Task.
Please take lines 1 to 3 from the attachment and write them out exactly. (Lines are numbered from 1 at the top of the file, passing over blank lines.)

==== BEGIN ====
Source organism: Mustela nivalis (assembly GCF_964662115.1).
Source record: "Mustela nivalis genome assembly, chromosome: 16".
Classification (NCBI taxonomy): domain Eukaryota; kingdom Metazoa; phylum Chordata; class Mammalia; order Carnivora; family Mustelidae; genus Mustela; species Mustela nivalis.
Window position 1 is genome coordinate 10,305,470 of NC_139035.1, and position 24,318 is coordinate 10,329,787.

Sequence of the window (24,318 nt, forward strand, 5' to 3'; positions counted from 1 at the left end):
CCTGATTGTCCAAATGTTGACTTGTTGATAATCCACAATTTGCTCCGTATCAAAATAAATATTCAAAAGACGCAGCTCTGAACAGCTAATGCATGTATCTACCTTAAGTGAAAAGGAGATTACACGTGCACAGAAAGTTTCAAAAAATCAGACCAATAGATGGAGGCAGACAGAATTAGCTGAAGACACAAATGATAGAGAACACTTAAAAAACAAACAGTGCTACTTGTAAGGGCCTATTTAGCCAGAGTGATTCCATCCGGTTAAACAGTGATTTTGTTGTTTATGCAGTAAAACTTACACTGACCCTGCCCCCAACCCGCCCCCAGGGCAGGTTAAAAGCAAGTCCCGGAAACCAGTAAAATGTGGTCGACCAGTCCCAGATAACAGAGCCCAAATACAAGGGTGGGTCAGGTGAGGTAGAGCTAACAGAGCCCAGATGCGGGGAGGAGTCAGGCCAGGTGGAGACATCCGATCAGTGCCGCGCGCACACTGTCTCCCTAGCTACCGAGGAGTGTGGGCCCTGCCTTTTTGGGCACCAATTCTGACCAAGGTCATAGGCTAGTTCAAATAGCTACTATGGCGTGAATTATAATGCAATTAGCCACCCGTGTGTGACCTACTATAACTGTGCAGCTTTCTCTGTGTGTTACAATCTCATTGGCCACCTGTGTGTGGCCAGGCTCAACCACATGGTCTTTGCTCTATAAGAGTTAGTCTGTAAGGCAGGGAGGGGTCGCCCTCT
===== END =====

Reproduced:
Source organism: Mustela nivalis (assembly GCF_964662115.1).
Source record: "Mustela nivalis genome assembly, chromosome: 16".
Classification (NCBI taxonomy): domain Eukaryota; kingdom Metazoa; phylum Chordata; class Mammalia; order Carnivora; family Mustelidae; genus Mustela; species Mustela nivalis.